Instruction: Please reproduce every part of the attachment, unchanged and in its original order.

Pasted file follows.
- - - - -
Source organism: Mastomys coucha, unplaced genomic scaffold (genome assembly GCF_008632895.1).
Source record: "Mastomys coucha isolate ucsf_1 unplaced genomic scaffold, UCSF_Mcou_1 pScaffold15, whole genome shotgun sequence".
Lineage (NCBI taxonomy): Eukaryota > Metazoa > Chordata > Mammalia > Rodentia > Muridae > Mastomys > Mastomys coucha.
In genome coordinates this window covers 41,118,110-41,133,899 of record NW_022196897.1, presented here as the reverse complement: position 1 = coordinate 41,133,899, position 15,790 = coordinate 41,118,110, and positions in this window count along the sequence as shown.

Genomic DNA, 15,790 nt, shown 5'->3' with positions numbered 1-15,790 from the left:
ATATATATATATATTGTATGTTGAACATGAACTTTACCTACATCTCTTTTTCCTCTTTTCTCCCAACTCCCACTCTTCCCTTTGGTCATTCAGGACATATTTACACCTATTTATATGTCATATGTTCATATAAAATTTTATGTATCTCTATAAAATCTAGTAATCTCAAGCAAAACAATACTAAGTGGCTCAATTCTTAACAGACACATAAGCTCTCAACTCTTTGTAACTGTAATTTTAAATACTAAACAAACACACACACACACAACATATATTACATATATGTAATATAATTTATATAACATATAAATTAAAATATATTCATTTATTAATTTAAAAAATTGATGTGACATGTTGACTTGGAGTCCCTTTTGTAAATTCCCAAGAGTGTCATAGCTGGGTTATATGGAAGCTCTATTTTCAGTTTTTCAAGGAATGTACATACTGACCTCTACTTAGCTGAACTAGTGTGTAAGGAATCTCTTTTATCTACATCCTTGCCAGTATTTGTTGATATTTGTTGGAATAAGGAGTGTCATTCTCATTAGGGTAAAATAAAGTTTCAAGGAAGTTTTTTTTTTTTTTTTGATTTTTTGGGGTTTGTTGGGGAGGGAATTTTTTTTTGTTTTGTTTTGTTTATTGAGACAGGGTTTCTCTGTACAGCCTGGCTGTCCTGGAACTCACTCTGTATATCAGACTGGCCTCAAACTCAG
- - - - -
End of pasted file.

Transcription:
Source organism: Mastomys coucha, unplaced genomic scaffold (genome assembly GCF_008632895.1).
Source record: "Mastomys coucha isolate ucsf_1 unplaced genomic scaffold, UCSF_Mcou_1 pScaffold15, whole genome shotgun sequence".
Lineage (NCBI taxonomy): Eukaryota > Metazoa > Chordata > Mammalia > Rodentia > Muridae > Mastomys > Mastomys coucha.
In genome coordinates this window covers 41,118,110-41,133,899 of record NW_022196897.1, presented here as the reverse complement: position 1 = coordinate 41,133,899, position 15,790 = coordinate 41,118,110, and positions in this window count along the sequence as shown.

Genomic DNA, 15,790 nt, shown 5'->3' with positions numbered 1-15,790 from the left:
ATATATATATATATTGTATGTTGAACATGAACTTTACCTACATCTCTTTTTCCTCTTTTCTCCCAACTCCCACTCTTCCCTTTGGTCATTCAGGACATATTTACACCTATTTATATGTCATATGTTCATATAAAATTTTATGTATCTCTATAAAATCTAGTAATCTCAAGCAAAACAATACTAAGTGGCTCAATTCTTAACAGACACATAAGCTCTCAACTCTTTGTAACTGTAATTTTAAATACTAAACAAACACACACACACACAACATATATTACATATATGTAATATAATTTATATAACATATAAATTAAAATATATTCATTTATTAATTTAAAAAATTGATGTGACATGTTGACTTGGAGTCCCTTTTGTAAATTCCCAAGAGTGTCATAGCTGGGTTATATGGAAGCTCTATTTTCAGTTTTTCAAGGAATGTACATACTGACCTCTACTTAGCTGAACTAGTGTGTAAGGAATCTCTTTTATCTACATCCTTGCCAGTATTTGTTGATATTTGTTGGAATAAGGAGTGTCATTCTCATTAGGGTAAAATAAAGTTTCAAGGAAGTTTTTTTTTTTTTTTTGATTTTTTGGGGTTTGTTGGGGAGGGAATTTTTTTTTGTTTTGTTTTGTTTATTGAGACAGGGTTTCTCTGTACAGCCTGGCTGTCCTGGAACTCACTCTGTATATCAGACTGGCCTCAAACTCAG